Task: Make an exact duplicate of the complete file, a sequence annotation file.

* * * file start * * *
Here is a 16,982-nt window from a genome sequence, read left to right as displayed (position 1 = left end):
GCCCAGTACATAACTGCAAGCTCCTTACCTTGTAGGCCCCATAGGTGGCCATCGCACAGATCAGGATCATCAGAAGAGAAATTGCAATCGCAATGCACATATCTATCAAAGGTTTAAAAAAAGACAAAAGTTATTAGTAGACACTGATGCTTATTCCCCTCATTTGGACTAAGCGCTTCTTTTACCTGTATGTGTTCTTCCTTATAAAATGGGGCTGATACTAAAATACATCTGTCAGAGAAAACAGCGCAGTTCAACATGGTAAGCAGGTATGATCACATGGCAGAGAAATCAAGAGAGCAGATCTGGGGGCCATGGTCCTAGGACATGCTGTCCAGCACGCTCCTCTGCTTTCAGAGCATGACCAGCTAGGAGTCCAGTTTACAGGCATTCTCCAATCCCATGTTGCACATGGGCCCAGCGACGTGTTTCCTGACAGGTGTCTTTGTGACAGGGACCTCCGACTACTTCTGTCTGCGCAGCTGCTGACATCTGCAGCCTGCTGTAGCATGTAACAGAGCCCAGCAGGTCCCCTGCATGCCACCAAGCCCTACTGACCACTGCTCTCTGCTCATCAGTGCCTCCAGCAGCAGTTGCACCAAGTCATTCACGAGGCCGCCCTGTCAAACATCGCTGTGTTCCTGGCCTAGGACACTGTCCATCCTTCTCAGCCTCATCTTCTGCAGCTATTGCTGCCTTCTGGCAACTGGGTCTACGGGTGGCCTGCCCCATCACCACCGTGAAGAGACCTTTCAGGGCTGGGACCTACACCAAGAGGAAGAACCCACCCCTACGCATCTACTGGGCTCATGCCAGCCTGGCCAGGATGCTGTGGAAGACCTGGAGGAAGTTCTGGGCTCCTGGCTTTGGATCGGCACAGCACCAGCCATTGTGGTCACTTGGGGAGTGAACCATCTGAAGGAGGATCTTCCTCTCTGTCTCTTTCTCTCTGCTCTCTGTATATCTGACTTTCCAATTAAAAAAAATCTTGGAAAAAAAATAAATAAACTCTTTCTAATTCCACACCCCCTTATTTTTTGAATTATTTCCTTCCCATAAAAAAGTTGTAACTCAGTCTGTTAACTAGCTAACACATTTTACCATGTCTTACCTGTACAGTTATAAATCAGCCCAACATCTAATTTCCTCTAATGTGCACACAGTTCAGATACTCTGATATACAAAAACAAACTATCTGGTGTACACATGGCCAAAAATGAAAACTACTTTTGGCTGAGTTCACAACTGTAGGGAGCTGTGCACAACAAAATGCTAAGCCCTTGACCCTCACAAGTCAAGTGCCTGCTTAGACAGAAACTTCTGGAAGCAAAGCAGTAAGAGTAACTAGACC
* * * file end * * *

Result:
Here is a 16,982-nt window from a genome sequence, read left to right as displayed (position 1 = left end):
GCCCAGTACATAACTGCAAGCTCCTTACCTTGTAGGCCCCATAGGTGGCCATCGCACAGATCAGGATCATCAGAAGAGAAATTGCAATCGCAATGCACATATCTATCAAAGGTTTAAAAAAAGACAAAAGTTATTAGTAGACACTGATGCTTATTCCCCTCATTTGGACTAAGCGCTTCTTTTACCTGTATGTGTTCTTCCTTATAAAATGGGGCTGATACTAAAATACATCTGTCAGAGAAAACAGCGCAGTTCAACATGGTAAGCAGGTATGATCACATGGCAGAGAAATCAAGAGAGCAGATCTGGGGGCCATGGTCCTAGGACATGCTGTCCAGCACGCTCCTCTGCTTTCAGAGCATGACCAGCTAGGAGTCCAGTTTACAGGCATTCTCCAATCCCATGTTGCACATGGGCCCAGCGACGTGTTTCCTGACAGGTGTCTTTGTGACAGGGACCTCCGACTACTTCTGTCTGCGCAGCTGCTGACATCTGCAGCCTGCTGTAGCATGTAACAGAGCCCAGCAGGTCCCCTGCATGCCACCAAGCCCTACTGACCACTGCTCTCTGCTCATCAGTGCCTCCAGCAGCAGTTGCACCAAGTCATTCACGAGGCCGCCCTGTCAAACATCGCTGTGTTCCTGGCCTAGGACACTGTCCATCCTTCTCAGCCTCATCTTCTGCAGCTATTGCTGCCTTCTGGCAACTGGGTCTACGGGTGGCCTGCCCCATCACCACCGTGAAGAGACCTTTCAGGGCTGGGACCTACACCAAGAGGAAGAACCCACCCCTACGCATCTACTGGGCTCATGCCAGCCTGGCCAGGATGCTGTGGAAGACCTGGAGGAAGTTCTGGGCTCCTGGCTTTGGATCGGCACAGCACCAGCCATTGTGGTCACTTGGGGAGTGAACCATCTGAAGGAGGATCTTCCTCTCTGTCTCTTTCTCTCTGCTCTCTGTATATCTGACTTTCCAATTAAAAAAAATCTTGGAAAAAAAATAAATAAACTCTTTCTAATTCCACACCCCCTTATTTTTTGAATTATTTCCTTCCCATAAAAAAGTTGTAACTCAGTCTGTTAACTAGCTAACACATTTTACCATGTCTTACCTGTACAGTTATAAATCAGCCCAACATCTAATTTCCTCTAATGTGCACACAGTTCAGATACTCTGATATACAAAAACAAACTATCTGGTGTACACATGGCCAAAAATGAAAACTACTTTTGGCTGAGTTCACAACTGTAGGGAGCTGTGCACAACAAAATGCTAAGCCCTTGACCCTCACAAGTCAAGTGCCTGCTTAGACAGAAACTTCTGGAAGCAAAGCAGTAAGAGTAACTAGACC